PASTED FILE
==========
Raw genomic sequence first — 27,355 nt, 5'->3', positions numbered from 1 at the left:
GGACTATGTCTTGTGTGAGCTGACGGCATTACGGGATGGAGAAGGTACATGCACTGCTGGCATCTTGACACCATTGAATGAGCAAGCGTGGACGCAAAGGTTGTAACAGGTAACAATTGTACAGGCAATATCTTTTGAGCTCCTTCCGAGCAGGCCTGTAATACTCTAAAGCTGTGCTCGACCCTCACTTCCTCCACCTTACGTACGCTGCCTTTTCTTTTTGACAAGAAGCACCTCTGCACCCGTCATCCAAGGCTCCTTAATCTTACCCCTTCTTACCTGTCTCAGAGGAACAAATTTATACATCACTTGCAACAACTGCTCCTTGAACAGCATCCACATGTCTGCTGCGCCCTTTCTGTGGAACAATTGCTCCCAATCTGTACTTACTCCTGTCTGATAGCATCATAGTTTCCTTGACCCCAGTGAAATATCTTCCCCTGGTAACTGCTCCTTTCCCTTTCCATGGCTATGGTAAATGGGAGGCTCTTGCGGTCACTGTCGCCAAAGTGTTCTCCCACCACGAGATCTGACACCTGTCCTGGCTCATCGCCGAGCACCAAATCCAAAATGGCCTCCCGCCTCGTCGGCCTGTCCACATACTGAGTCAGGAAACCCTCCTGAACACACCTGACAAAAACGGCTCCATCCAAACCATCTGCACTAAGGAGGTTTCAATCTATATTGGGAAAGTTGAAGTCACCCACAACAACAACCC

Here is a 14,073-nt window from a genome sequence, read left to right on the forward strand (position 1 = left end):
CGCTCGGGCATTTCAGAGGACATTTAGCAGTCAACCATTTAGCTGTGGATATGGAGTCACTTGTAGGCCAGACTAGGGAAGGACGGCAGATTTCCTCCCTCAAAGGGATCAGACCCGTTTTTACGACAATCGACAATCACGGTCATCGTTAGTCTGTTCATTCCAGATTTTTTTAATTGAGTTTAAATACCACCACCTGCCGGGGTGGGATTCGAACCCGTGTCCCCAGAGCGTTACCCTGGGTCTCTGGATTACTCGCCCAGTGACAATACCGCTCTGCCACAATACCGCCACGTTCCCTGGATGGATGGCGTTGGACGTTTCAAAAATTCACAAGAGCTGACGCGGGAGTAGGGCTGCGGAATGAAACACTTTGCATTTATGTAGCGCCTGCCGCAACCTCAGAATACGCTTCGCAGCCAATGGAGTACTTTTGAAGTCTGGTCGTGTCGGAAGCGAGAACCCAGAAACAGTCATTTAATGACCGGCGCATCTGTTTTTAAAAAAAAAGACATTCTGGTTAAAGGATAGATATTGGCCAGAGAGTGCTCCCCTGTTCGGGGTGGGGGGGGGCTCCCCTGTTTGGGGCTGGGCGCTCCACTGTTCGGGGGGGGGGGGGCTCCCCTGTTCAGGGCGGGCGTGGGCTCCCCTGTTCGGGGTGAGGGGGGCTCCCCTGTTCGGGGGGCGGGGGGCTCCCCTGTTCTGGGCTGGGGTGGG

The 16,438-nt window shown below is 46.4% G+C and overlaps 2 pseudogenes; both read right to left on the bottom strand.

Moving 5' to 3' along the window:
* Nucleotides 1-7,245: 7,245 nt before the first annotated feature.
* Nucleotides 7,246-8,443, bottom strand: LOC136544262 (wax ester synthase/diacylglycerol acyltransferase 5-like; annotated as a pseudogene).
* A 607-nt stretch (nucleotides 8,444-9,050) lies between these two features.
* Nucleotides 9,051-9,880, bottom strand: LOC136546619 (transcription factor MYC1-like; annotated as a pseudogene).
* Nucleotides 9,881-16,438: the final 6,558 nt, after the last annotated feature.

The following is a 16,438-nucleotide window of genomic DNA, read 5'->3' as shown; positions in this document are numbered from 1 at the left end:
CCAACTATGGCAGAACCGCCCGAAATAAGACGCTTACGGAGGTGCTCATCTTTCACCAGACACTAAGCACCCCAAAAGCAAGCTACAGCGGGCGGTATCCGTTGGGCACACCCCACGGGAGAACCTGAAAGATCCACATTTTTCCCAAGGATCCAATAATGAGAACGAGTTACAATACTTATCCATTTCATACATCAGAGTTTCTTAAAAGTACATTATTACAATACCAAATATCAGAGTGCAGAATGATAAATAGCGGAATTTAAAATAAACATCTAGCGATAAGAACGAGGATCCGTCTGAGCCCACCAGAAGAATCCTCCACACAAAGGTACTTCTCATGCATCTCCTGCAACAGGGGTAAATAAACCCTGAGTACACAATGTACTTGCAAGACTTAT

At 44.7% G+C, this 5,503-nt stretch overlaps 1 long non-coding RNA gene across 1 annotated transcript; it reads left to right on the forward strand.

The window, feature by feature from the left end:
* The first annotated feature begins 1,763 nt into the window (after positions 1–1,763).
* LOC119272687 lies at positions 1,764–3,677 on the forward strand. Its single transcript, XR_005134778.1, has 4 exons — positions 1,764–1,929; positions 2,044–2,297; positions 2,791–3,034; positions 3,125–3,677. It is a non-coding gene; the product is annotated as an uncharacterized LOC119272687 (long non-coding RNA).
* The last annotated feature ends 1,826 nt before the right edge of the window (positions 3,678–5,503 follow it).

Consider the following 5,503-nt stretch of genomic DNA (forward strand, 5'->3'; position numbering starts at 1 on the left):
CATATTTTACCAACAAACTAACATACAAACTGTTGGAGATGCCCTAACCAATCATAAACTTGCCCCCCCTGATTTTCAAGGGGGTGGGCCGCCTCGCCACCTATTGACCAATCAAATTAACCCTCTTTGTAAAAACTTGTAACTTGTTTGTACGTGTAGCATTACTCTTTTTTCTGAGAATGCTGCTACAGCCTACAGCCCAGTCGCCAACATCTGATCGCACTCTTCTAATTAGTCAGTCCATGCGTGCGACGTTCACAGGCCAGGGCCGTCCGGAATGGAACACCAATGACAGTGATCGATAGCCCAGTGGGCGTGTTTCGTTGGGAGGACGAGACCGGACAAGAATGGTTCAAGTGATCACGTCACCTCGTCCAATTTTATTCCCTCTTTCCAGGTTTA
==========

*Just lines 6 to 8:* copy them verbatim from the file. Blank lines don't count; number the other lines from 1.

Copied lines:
Moving 5' to 3' along the window:
* Nucleotides 1-7,245: 7,245 nt before the first annotated feature.
* Nucleotides 7,246-8,443, bottom strand: LOC136544262 (wax ester synthase/diacylglycerol acyltransferase 5-like; annotated as a pseudogene).